I finally took an unpaid position with Studio Dagda. Even though I am not earning any money, it’s a job that at least allows me to be creative and express myself. There, I am completely involved with the creation process and can do all of the cuts and many designs by myself. Though it’s a very small label, I feel that I get more out of my time and work there. Studio Dagda also allows me to create the type of clothes I like. My taste in style and design is really influenced by my upbringing in Berlin. I was very involved in the techno and club scene when I was younger, and even though I’m not anymore, I still have an appreciation for that lifestyle and the dress sense that accompanies it. The styles of clubs like the Berghain inspire me. When people go out to clubs they feel free to wear clothes that they wouldn’t dare to wear in everyday life. Men and women alike can wear loose, flowing and comfortable styles.

I have Persian parents and the older Persian styles are also a big inspiration for me. I want to change the stigmas in European fashion when it comes to men. I am so bored with men’s fashion of today and I see it as a challenge to change not only the looks themselves but men’s ideas of what is acceptable. A lot of men seem to think that if a look is not plain, simple and ‘manly’, then it looks gay or flamboyant. I like to make items without considering this line between what looks ‘gay’ or what doesn’t. Men should be able wear less structured, flowing styles, which may be considered more feminine, without having to feel like they’re perceived as looking or being gay. The freedom that designers have with women’s fashion is tenfold to what it is with men’s, at least if one wants their designs to sell or become popular.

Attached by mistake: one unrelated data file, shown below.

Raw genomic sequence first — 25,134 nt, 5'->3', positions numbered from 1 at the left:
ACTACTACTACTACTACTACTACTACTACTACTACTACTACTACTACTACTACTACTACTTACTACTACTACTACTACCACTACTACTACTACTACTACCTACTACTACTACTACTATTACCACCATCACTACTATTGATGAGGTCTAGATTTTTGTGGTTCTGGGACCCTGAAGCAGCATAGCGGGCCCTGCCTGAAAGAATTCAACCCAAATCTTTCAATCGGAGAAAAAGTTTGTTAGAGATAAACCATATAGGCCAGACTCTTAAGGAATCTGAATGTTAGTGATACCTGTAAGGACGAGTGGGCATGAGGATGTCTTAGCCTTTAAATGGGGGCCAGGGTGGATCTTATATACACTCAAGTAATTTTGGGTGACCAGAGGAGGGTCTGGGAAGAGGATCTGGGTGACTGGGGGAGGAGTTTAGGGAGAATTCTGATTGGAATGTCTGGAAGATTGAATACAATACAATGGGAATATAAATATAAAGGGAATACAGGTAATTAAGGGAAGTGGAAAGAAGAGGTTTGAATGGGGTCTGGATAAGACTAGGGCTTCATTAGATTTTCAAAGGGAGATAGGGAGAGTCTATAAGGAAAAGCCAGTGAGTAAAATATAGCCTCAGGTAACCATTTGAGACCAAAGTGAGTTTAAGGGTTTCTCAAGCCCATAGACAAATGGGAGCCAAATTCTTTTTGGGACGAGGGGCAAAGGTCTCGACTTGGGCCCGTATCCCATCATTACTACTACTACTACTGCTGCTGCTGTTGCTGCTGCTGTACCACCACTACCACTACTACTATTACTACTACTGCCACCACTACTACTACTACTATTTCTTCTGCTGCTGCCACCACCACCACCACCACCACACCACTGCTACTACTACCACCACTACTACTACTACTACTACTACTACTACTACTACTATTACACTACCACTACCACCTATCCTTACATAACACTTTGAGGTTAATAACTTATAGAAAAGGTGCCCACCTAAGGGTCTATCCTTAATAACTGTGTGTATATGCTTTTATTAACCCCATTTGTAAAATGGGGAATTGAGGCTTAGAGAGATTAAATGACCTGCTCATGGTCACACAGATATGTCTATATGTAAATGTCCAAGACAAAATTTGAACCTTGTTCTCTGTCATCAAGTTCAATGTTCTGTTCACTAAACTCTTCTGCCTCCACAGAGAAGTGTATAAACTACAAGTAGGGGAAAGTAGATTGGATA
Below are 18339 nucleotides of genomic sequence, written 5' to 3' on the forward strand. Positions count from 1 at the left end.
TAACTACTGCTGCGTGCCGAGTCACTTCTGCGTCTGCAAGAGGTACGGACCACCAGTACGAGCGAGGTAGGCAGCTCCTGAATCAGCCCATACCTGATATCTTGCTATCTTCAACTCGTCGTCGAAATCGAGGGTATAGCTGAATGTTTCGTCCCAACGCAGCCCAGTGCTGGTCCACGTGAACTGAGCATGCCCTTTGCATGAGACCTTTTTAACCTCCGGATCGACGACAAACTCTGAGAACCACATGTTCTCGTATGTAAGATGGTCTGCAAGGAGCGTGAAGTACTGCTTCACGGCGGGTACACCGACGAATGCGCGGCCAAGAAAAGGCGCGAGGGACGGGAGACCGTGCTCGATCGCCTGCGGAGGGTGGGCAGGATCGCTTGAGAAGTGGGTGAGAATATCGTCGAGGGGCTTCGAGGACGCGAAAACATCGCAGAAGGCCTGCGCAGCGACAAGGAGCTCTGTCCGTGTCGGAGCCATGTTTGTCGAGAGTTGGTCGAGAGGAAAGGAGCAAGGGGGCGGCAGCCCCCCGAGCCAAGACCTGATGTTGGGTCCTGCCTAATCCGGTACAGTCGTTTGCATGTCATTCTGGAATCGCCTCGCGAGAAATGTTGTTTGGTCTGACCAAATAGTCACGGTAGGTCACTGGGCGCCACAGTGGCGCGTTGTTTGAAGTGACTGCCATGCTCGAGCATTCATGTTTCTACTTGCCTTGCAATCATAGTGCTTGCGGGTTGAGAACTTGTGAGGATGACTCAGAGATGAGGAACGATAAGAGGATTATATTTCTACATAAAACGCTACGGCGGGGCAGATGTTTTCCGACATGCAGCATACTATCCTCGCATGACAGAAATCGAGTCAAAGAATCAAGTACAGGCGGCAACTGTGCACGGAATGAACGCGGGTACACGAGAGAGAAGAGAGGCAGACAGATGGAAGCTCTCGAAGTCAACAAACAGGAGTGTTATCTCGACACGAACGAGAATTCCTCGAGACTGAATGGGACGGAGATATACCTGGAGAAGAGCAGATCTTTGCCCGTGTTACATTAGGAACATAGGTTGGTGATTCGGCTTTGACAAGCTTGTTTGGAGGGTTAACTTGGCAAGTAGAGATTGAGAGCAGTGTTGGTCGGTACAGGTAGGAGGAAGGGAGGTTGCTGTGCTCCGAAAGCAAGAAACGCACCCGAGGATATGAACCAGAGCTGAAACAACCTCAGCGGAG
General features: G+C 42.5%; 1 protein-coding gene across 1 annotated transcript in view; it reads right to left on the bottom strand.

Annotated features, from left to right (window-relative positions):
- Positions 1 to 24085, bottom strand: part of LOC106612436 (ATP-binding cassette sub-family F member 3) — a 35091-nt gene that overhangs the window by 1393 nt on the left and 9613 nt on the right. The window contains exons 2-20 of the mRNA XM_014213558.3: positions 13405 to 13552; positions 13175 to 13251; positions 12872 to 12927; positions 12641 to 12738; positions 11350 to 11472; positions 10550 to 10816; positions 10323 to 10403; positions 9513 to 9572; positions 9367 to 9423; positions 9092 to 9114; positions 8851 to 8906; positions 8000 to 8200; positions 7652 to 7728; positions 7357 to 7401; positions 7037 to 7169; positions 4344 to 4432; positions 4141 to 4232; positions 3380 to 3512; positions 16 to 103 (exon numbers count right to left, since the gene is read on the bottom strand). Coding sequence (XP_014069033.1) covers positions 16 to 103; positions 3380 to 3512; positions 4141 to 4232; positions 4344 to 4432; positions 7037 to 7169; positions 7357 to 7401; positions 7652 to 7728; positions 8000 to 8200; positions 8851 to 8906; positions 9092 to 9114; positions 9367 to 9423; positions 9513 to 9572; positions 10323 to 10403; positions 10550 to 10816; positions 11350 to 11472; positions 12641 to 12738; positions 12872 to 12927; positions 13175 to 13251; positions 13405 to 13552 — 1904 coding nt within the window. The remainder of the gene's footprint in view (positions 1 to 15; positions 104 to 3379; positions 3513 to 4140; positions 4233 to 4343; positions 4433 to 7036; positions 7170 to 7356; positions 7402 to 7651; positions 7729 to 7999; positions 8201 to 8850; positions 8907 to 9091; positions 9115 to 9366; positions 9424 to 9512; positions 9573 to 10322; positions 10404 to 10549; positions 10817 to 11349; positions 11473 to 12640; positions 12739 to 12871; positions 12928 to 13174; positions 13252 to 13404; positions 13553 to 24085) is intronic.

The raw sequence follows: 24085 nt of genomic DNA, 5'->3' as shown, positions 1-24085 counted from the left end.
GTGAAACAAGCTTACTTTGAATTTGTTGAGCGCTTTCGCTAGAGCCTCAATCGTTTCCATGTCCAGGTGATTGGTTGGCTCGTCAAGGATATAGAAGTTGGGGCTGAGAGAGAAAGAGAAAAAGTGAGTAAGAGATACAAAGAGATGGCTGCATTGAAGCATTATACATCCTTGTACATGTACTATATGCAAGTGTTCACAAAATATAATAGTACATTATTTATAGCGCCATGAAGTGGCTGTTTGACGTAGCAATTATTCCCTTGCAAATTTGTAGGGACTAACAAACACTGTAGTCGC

I want to change this lack of freedom through my designs. I would like to see fashion and design reverting to being more of an art again. The industry has become so serious and high stakes that much of the freedom of expression formerly found in fashion has been replaced with standards and competition. Instead of passion driving the creative process, it’s the need for success, greed and money. Living in London, I am on a very, very tight budget. In Berlin, even as a student, my standard of living was much higher. I had a bigger flat that cost less than the one I live in now. I could afford to eat much better and more. These days I eat a lot of rice. Before I accepted the unpaid internship in London with Studio Dagda, I knew London was expensive, but I had no idea exactly how high prices were here. I’m getting by though and I find that being in London is much better for a designer than Berlin. I have a lot of tough times right now, but in the end, if I can manage to make at least a dent in the world of fashion, it will all be worth it.